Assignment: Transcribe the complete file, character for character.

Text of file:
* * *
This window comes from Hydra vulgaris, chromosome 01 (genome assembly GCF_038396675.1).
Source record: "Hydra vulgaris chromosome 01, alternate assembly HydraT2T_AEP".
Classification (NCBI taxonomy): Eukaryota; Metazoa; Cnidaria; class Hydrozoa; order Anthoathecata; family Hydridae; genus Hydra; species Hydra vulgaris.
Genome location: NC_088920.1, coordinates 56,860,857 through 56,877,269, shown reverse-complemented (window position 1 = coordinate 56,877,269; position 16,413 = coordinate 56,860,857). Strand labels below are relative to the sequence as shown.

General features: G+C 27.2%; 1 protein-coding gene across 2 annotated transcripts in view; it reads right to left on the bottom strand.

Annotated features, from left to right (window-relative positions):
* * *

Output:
This window comes from Hydra vulgaris, chromosome 01 (genome assembly GCF_038396675.1).
Source record: "Hydra vulgaris chromosome 01, alternate assembly HydraT2T_AEP".
Classification (NCBI taxonomy): Eukaryota; Metazoa; Cnidaria; class Hydrozoa; order Anthoathecata; family Hydridae; genus Hydra; species Hydra vulgaris.
Genome location: NC_088920.1, coordinates 56,860,857 through 56,877,269, shown reverse-complemented (window position 1 = coordinate 56,877,269; position 16,413 = coordinate 56,860,857). Strand labels below are relative to the sequence as shown.

General features: G+C 27.2%; 1 protein-coding gene across 2 annotated transcripts in view; it reads right to left on the bottom strand.

Annotated features, from left to right (window-relative positions):